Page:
Pride: A Pride and Prejudice Remix
by Ibi Zoboi
In a fun retelling of Jane Austen’s Pride and Prejudice, similar themes of class differences and the prejudices that accompany them are the focus of Ibi Zoboi’s Pride. The characters are of Haitian-Dominican background and the setting is the “hood” of Bushwick in Brooklyn.
Life changes dramatically for the Benitez sisters when the rundown property across the street is renovated by the upper class Darcy family. Ainsley Darcy, who attends Cornell, is attracted to Janae Benitez, a student at Syracuse. His younger brother Darius is treated harshly and with suspicion by our narrator who is also the protagonist, Zuri Benitez, age 17. The Darcy’s clearly don’t fit into the hood, but when Zuri goes out of Bushwick, she finds that she doesn’t fit in easily there.
This young adult novel explores the barriers put up intentionally and often unwittingly by the community and by individuals. It seems that Bushwick will be forced to change, but where does that leave its residents? If you are not from that community, dear reader, you will find yourself immersed in an unfamiliar culture with new words and customs. I found myself liking the characters and the warmness of their world although it is outwardly a much tougher one than the home community in which I was cocooned. This book exposes the assumptions it is all too easy to make when we are confronted with dissonance. Reading it will expand your horizons and make you dive deeply into your soul to consider how you view those whose life circumstances are different from your own.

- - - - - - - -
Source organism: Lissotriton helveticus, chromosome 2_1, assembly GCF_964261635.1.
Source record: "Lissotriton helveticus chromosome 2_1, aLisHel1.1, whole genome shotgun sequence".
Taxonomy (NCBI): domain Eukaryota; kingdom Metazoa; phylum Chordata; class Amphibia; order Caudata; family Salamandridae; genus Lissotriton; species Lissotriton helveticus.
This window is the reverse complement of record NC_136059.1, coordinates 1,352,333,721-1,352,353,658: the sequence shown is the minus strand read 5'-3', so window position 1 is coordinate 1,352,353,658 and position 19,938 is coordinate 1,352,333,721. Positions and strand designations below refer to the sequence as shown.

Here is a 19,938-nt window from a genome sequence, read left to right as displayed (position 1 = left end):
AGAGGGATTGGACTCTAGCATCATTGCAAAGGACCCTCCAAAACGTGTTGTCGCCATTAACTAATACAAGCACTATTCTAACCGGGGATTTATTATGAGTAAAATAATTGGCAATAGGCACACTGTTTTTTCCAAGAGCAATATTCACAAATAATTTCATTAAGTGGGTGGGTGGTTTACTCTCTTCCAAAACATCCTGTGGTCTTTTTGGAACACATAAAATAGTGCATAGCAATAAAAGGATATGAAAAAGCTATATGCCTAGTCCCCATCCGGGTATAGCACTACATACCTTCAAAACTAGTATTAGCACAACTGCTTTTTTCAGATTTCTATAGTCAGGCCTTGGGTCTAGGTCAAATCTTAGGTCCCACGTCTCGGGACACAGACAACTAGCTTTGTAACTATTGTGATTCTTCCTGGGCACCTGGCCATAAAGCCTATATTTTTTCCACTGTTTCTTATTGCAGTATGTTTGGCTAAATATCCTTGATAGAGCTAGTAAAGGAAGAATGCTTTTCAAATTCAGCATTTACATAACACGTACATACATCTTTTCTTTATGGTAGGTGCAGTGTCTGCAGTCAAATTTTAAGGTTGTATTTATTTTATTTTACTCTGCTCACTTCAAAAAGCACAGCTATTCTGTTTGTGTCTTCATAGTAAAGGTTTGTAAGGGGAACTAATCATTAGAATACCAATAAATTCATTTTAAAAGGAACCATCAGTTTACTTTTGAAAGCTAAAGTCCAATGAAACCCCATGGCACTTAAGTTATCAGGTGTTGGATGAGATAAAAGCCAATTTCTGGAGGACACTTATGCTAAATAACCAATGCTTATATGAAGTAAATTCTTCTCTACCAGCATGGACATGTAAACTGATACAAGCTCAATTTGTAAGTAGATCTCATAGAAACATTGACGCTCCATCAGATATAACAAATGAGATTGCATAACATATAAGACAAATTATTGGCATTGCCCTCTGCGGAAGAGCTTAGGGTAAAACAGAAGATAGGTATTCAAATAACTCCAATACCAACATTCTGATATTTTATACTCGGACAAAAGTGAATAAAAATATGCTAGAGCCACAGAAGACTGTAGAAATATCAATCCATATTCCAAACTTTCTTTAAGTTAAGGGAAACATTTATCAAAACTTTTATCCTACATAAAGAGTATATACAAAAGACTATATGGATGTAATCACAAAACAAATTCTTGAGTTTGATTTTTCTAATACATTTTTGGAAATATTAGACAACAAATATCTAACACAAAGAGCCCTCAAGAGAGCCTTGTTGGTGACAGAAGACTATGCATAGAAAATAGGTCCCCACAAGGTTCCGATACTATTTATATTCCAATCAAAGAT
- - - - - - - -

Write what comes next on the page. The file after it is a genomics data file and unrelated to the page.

Category: Young Adult, Romance, Fiction
Notes: Contains a fair amount of cursing as appropriate to the street language of the community
Publication: 2018—Balzer and Bray (HarperCollins)
Every book is a different hood, a different country, a different world. Reading is how I visit places and people and ideas. And when something rings true or if I still have a question, I outline it with a bright yellow highlighter so that it’s lit up in my mind, like a lightbulb or a torch leading the way to somewhere new.
If Janae is the sticky sweetness keeping us sisters together, then I’m the hard candy shell, the protector. If anyone wants to get to the Benitez sisters, they’ll have to crack open my heart first.
I’d look back at them with defiance and a little pride; a look that says that I love my family and we may be messy and loud, but we’re all together and we love each other.